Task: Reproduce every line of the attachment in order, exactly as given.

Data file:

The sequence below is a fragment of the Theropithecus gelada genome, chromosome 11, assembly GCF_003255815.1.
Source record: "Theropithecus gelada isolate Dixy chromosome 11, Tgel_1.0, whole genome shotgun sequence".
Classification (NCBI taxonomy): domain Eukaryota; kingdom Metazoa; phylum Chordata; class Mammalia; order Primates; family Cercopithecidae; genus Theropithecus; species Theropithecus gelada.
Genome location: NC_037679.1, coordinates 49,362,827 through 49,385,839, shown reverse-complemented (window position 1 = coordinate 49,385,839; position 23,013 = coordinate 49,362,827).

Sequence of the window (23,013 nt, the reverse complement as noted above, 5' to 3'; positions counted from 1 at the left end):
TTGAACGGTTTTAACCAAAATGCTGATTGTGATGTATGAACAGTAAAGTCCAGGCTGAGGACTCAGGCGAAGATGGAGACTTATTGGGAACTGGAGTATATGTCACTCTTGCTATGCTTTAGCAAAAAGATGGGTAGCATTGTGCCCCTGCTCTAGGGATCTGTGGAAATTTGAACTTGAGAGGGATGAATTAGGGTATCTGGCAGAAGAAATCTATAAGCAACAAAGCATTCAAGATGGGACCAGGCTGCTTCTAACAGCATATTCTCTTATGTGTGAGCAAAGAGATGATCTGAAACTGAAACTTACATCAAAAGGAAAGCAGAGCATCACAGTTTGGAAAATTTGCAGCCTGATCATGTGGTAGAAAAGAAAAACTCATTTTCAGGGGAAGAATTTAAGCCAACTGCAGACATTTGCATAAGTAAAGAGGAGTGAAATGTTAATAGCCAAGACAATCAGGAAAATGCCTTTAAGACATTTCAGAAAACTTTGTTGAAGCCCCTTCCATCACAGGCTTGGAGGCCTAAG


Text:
The sequence below is a fragment of the Theropithecus gelada genome, chromosome 11, assembly GCF_003255815.1.
Source record: "Theropithecus gelada isolate Dixy chromosome 11, Tgel_1.0, whole genome shotgun sequence".
Classification (NCBI taxonomy): domain Eukaryota; kingdom Metazoa; phylum Chordata; class Mammalia; order Primates; family Cercopithecidae; genus Theropithecus; species Theropithecus gelada.
Genome location: NC_037679.1, coordinates 49,362,827 through 49,385,839, shown reverse-complemented (window position 1 = coordinate 49,385,839; position 23,013 = coordinate 49,362,827).

Sequence of the window (23,013 nt, the reverse complement as noted above, 5' to 3'; positions counted from 1 at the left end):
TTGAACGGTTTTAACCAAAATGCTGATTGTGATGTATGAACAGTAAAGTCCAGGCTGAGGACTCAGGCGAAGATGGAGACTTATTGGGAACTGGAGTATATGTCACTCTTGCTATGCTTTAGCAAAAAGATGGGTAGCATTGTGCCCCTGCTCTAGGGATCTGTGGAAATTTGAACTTGAGAGGGATGAATTAGGGTATCTGGCAGAAGAAATCTATAAGCAACAAAGCATTCAAGATGGGACCAGGCTGCTTCTAACAGCATATTCTCTTATGTGTGAGCAAAGAGATGATCTGAAACTGAAACTTACATCAAAAGGAAAGCAGAGCATCACAGTTTGGAAAATTTGCAGCCTGATCATGTGGTAGAAAAGAAAAACTCATTTTCAGGGGAAGAATTTAAGCCAACTGCAGACATTTGCATAAGTAAAGAGGAGTGAAATGTTAATAGCCAAGACAATCAGGAAAATGCCTTTAAGACATTTCAGAAAACTTTGTTGAAGCCCCTTCCATCACAGGCTTGGAGGCCTAAG